The antifeds HAD their document-—the Articles of Confederation.
Articles of Confederation - epic fail, as judged by the men who crafted it and who abandoned it as inadequate only six years after it went into effect. But if that’s the Anti-federalists’ recommendation for a better document than the Constitution, hey, good luck to them with that.
Constitution—epic fail. Limited government? LOL. Few and defined powers? LOL. Oh man, it sure is good for a laugh though.
And it's a failure. First, the idea of a part-national, part-federal system is a failure. When you have a supreme national government, the states become mere administrative agencies, retaining only those powers the national government lets them keep. Second, the "few and defined" powers has been proven a failure. And it didn't take long. The Implied Powers doctrine was applied in the Washington administration (the first time Madison got hoodwinked.) Third, the unaccountable judiciary has proven to be a virtually limitless loophole for the nationals to expand power, with common law principles making it virtually impossible to undo the damage done over the course of our history. Finally, the system is just as indebted as the old government was under the Articles. Supposedly that was why we needed consolidation--to pay our debts. How's that working out.
In short, any objective observer can see the Constitution completely failed to create the government Madison described in his Federalist papers. What the Constitution created was a leviathan.
For the sake of argument assuming the Constitution was all bad, wrong, evil, pernicious, (insert additional negative adjectives here), you would think the Anti-federalist Constitution should be leaping off (the Anti-federalists’) pens... well, to update the image leaping off their keyboards. Yet the mountains groan and bring forth... nothing, not even a mouse.
Articles of Confederation - epic fail, as judged by the men who crafted it and who abandoned it as inadequate only six years after it went into effect. But if thats the Anti-federalists recommendation for a better document than the Constitution, hey, good luck to them with that.
I'm reminded of Churchill's statement: No one pretends that democracy is perfect or all-wise. Indeed, it has been said that democracy is the worst form of government except all those other forms that have been tried from time to time.
So it is with the Constitution: the worst organizational document, except for all the others proposed. The only other document that was ever come up with was the Articles of Confederation, and its flaws were what led to the Constitution.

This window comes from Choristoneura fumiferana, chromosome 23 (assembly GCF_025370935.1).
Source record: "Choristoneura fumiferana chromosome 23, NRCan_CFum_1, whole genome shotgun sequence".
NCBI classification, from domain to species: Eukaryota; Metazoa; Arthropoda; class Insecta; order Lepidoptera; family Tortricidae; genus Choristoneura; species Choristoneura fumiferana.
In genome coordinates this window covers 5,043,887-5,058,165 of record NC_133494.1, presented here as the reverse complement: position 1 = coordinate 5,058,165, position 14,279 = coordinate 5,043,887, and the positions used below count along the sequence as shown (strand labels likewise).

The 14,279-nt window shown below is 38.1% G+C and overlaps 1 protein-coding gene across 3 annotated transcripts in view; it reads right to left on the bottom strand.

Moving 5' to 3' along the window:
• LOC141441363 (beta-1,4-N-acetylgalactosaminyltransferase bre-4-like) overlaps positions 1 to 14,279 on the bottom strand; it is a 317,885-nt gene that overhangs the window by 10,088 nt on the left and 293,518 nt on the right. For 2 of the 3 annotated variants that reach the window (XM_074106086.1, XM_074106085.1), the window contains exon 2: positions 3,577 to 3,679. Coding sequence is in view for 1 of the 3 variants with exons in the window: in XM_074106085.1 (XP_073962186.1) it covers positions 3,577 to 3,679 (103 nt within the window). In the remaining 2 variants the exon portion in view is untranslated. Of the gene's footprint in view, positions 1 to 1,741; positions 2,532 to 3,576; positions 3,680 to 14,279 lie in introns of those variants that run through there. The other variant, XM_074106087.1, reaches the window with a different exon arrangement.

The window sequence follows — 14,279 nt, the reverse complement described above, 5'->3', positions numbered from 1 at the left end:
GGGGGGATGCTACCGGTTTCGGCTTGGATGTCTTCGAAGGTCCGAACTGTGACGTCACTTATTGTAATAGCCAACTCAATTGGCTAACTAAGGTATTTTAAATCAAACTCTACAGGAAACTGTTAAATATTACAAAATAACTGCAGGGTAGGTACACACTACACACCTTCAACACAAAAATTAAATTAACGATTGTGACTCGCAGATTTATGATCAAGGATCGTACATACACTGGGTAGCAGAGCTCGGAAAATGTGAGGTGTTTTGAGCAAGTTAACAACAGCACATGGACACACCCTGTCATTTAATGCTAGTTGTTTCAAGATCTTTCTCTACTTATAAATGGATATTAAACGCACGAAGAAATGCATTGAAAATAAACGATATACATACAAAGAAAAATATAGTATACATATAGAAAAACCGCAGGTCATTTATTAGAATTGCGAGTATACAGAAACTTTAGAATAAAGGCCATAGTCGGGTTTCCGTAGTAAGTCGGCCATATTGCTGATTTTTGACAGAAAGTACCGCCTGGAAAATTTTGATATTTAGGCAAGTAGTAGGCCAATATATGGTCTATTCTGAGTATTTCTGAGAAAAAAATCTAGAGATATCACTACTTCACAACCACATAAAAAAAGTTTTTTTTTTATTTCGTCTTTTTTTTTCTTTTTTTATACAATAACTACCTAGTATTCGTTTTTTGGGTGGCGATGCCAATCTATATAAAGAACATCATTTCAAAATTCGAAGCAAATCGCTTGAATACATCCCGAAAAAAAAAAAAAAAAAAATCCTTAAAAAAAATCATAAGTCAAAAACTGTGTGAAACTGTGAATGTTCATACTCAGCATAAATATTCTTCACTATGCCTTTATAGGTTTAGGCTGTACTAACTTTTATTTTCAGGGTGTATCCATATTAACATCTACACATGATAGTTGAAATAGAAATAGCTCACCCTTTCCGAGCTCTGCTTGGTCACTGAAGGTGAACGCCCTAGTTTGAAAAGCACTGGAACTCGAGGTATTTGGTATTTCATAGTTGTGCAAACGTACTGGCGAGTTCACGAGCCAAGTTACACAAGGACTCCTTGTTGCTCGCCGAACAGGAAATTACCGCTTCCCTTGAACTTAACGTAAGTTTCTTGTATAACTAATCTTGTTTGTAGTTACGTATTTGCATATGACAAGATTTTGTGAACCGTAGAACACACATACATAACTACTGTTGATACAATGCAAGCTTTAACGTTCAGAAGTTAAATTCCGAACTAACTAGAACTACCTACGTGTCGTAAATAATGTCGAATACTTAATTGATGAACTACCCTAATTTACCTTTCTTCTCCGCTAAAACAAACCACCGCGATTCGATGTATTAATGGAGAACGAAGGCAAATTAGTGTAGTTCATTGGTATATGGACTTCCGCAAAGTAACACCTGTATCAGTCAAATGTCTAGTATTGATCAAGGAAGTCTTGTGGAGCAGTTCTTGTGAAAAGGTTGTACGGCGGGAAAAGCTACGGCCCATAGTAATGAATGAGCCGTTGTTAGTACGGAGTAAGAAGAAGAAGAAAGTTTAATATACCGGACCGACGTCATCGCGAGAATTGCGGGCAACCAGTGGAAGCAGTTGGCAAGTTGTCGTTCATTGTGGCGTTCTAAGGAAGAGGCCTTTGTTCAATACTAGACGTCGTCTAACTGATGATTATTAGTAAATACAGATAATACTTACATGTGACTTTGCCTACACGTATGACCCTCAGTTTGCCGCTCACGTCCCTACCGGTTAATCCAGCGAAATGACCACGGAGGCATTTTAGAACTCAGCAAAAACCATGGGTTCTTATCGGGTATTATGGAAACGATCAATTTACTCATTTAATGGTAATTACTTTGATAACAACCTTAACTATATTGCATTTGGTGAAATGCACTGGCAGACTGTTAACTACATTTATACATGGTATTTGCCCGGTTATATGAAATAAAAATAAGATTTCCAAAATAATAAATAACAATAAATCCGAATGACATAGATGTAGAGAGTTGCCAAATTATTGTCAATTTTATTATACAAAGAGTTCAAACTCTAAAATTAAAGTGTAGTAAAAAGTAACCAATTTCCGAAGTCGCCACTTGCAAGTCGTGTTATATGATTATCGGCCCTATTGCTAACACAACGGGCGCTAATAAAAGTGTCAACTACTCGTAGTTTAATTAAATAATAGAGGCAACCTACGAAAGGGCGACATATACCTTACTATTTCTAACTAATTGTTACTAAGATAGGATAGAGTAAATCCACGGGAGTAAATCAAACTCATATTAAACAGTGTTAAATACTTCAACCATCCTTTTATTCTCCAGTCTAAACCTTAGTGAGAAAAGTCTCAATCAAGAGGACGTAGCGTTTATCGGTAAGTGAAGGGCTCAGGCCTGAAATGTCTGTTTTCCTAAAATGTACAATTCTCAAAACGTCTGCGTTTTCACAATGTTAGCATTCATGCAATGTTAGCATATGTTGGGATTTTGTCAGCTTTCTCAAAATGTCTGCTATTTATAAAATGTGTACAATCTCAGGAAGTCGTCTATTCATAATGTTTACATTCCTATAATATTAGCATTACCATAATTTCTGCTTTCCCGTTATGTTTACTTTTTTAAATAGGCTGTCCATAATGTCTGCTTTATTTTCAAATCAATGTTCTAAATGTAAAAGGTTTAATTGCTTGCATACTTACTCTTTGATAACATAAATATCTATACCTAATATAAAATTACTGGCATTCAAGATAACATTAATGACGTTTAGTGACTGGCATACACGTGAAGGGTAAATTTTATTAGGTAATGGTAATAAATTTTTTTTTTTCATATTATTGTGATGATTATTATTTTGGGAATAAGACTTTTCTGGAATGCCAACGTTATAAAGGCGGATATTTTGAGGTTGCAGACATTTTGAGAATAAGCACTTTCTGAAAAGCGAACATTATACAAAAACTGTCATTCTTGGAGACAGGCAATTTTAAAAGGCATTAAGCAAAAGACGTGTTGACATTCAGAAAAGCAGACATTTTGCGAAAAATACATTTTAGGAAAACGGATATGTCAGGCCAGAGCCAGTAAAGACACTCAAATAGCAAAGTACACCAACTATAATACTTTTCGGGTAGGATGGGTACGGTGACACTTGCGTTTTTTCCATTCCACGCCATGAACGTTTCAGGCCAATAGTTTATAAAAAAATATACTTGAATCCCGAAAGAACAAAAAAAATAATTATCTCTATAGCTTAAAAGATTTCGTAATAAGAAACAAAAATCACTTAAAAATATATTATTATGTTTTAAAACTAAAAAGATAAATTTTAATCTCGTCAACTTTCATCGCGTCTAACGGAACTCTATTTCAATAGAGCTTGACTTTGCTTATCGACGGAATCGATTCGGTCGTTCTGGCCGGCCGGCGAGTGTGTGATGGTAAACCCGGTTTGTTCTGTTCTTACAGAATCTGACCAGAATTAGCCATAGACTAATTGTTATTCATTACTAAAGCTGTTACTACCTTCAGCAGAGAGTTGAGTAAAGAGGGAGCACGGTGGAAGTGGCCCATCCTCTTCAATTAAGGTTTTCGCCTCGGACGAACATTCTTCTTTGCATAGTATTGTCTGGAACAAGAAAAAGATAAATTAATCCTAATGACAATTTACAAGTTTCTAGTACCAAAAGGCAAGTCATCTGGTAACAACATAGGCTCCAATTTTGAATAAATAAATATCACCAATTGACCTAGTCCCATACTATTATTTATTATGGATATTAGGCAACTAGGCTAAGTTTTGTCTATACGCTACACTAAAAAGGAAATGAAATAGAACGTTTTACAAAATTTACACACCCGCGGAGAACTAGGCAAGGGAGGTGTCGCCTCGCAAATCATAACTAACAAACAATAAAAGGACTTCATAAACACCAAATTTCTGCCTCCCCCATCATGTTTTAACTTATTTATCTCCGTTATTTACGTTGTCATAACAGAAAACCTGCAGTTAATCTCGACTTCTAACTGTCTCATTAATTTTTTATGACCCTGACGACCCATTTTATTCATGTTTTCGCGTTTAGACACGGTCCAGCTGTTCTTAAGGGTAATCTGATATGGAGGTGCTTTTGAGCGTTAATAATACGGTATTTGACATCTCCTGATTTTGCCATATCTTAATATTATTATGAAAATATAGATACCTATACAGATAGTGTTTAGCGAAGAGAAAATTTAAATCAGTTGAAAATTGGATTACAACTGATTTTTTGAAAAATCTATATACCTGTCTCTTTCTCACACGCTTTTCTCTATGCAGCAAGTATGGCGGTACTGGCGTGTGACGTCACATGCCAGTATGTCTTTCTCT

In the end there are two types of Anti-federalists:
1) those that have come up with something better,
2) the critics, whiners and complainers.
So far there are no Anti-federalists who qualify for 1).
Perhaps it is long past time for Anti-federalists to actually come up with a document. (A small addition:) Or admit they cannot.
There's a saying in politics - you can't beat someone with no one. It means no matter how bad the other party's guy is, you've still got to put up someone better.
You know my position - I know yours. We must agree that we disagree and will not come to any agreement.
Good luck to you in future ventures.
That's not correct. The flaws in the Articles led to delegates being sent to Philly, with instructions to amend the articles--on commerce, on taxation.
What led to the Constitution was the desire on the part of certain key elites to create a consolidated government worthy of empire. The convention was merely the political opportunity they seized upon to hatch their plan.
It's all water under the bridge now. The Constitution has brought us to where we are. Not much we can do about it now. The "framers" really screwed the pooch.
Good point. Certainly there would have been no Louisiana Purchase and no War with Mexico. Hence, nothing recognizable as the US past the Mississippi. Most likely, the Lousiana Purchase lands would have gone to Britain after defeating Napoleon. It would make an interesting alternative history novel.
SO you think a loose confederation would still be standing? Excuse me, but that did give me quite a chuckle.
The problem started with the radical Congress during and after the Civil War. Then FDR didn’t help with the threat of stacking the court. Most of all, Marxist professors teach that the strict literal misinterpreted is wrong, because they believe the Constitution is a living breathing document.
The Constitution worked for well over 150 years, until the Marxist came along and interepreted the Post Civil War amendments.
You’re quick to blame Madison, but why don’t you do your homework with the Moonbat Brigade and the last 100 years???